(Agreement of Sale ¶ 12(g).)

Defendant took title to the Property on May 20, 1999 and has operated a retail gas station on the Site since then. (Pl.'s 56.1 Stmt. ¶ ¶ 7, 12; Def.'s 56.1 Stmt. ¶ ¶ 1, 8.) In or about April 2002, Global Construction, a corporation that constructs gasoline and service stations, had been working on the Property making repairs. (Pl.'s 56.1 Stmt. ¶ 17.) As part of that work, Mr. Russell McCroy, a Global Construction employee at the time, began investigating a possible gas leak. (Pl.'s 56.1 Stmt. ¶ ¶ 16, 19.) Mr. McCroy first performed a helium test at the Site, but was unable to locate the leak. (Pl.'s 56.1 Stmt. ¶ 20.) As such, Global Construction excavated the lines, and according to Plaintiff, ultimately discovered a leak. (Pl.'s 56.1 Stmt. ¶ 21.)

On April 1, 2002, an unknown individual reported a " line test failure" at the Property to the NYSDEC. (Pl.'s 56.1 Stmt. ¶ 14; Def.'s 56.1 Stmt. ¶ 11.) The NYSDEC thus opened a spill number for the Property (the " 2002 Spill Report" ). (Pl.'s 56.1 Stmt. ¶ 13.) Defendant disputes that there was a release of contaminates and avers that the 2002 Spill Report does not indicate that any petroleum was discharged. (Def.'s 56.1 Stmt. ¶ 13.)

According to Plaintiff, Global Construction fixed the leak and, as was its usual practice, contacted another company--Crompco--to test the underground storage tanks and the lines, piping, and equipment. (Pl.'s 56.1 Stmt. ¶ ¶ 23-26.) Crompco tested the Site, and the system passed all tests. (Pl.'s 56.1 Stmt. ¶ 26.)

On July 22, 2002, and on other occasions, Plaintiff notified Defendant that it believed that a New Release had occurred at the Site due to the aforementioned events and that action pursuant to Paragraph 12(g) of the Agreement of Sale was required. (Pl.'s 56.1 Stmt. ¶ 32.) Defendant disputed any New Release and did not agree to an environmental consultant hired by Plaintiff. (Pl.'s 56.1 Stmt. ¶ ¶ 33-34.)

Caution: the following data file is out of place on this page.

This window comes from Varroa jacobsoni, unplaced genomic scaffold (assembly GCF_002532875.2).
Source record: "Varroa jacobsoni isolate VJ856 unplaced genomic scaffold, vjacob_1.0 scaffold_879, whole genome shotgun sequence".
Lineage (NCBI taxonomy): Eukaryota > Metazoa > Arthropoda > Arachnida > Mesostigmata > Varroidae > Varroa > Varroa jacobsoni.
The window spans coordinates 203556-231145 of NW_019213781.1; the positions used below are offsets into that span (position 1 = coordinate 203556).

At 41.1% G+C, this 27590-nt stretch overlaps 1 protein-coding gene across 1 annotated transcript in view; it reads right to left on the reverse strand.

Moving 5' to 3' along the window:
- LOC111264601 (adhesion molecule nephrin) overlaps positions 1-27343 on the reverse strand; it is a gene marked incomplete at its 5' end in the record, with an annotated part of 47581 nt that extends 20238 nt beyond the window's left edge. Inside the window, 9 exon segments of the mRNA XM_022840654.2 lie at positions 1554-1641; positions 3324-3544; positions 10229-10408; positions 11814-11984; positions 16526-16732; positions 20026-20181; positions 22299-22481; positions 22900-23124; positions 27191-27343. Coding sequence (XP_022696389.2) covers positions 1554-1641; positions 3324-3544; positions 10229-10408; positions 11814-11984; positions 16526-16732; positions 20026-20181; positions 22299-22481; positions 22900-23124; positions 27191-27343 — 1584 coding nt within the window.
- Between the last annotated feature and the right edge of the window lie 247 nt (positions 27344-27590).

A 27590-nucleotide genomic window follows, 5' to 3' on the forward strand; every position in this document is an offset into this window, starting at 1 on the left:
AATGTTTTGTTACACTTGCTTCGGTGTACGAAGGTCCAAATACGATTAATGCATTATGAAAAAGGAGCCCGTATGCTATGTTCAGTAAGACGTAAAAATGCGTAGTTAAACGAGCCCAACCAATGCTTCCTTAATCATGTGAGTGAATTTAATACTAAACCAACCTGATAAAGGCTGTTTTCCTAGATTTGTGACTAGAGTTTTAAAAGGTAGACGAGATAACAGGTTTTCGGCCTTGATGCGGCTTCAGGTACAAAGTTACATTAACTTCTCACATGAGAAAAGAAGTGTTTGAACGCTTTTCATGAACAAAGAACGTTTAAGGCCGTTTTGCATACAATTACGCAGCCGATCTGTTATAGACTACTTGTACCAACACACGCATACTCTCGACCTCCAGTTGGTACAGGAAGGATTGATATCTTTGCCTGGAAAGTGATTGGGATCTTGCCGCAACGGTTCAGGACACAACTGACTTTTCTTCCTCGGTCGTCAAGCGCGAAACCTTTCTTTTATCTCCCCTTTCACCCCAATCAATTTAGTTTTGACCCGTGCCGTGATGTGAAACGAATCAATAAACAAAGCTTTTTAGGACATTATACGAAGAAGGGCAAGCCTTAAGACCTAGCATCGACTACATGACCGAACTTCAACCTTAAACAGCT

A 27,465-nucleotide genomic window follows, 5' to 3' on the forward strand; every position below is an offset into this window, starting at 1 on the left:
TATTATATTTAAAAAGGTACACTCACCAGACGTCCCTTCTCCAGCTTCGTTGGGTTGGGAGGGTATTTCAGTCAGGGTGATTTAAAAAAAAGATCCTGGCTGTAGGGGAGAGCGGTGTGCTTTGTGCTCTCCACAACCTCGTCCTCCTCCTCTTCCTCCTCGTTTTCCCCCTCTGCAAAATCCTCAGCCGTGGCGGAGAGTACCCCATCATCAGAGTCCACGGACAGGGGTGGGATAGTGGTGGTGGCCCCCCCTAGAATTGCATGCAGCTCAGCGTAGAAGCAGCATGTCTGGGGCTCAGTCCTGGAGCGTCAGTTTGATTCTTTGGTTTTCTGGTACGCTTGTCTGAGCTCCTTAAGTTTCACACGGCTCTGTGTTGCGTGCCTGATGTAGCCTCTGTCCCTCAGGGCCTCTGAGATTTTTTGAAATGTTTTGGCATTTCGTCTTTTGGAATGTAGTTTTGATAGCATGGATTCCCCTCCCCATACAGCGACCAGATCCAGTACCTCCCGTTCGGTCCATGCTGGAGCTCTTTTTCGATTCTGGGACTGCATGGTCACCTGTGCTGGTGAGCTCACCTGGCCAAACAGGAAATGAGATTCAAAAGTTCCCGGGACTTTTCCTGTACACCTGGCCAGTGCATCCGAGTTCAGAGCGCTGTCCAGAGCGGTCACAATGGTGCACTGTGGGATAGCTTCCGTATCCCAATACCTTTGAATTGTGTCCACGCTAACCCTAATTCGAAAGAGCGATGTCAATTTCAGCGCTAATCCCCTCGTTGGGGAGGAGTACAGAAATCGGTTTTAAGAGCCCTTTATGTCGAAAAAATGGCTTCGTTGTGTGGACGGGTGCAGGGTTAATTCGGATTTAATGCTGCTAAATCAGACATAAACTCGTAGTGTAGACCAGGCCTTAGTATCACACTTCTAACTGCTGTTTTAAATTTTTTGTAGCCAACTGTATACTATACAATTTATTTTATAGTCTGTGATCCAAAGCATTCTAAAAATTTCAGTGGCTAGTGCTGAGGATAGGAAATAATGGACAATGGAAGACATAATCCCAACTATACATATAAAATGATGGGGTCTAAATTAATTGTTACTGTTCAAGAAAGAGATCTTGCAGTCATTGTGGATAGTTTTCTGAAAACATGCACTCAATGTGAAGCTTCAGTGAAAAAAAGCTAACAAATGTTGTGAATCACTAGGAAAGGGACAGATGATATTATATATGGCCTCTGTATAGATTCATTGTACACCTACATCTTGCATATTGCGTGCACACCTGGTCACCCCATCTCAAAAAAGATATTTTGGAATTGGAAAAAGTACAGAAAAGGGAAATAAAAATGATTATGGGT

According to Plaintiff, the parties then followed the terms of the Agreement of Sale and jointly selected EnviroTrac Ltd. (" EnviroTrac" ) " to conduct a forensic investigation and remediation cost allocation analysis with respect to the Site." (Pl.'s 56.1 Stmt. ¶ 36.) Defendant maintains that it agreed to the joint selection of an environmental consultant in an attempt to negotiate a settlement, but not necessarily pursuant to the Agreement of Sale. (Def.'s 56.1 Stmt. ¶ 28.) Furthermore, Defendant asserts that EnviroTrac was to determine only the quantity of contamination, if a New Release occurred, and the increased cost of remediation attributable to the New Release. (Def.s' 56.1 Counterstmt. ¶ 14.) EnviroTrac, says Defendant, was not to determine the percentages of liability. (Def.'s 56.1 Counterstmt. ¶ 14.)

In March 2006, Joseph Byrnes, President of EnviroTrac, produced a report entitled " Environmental Forensic Evaluation and Remediation Cost Allocation" (" EnviroTrac Report" ). (Pl.'s 56.1 Stmt. ¶ 41.) EnviroTrac determined that multiple New Releases occurred after the Settlement Date, and it allocated responsibility for remediation of contamination at the Property with 5% responsibility to Plaintiff and 95% to Defendant. (Pl.'s 56.1 Stmt. ¶ 47.) Plaintiff conducted remediation, but Defendant has refused to pay. (Pl.'s 56.1 Stmt. ¶ 56.)

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DISCUSSION

The Court will first discuss the applicable standard of review before addressing the ...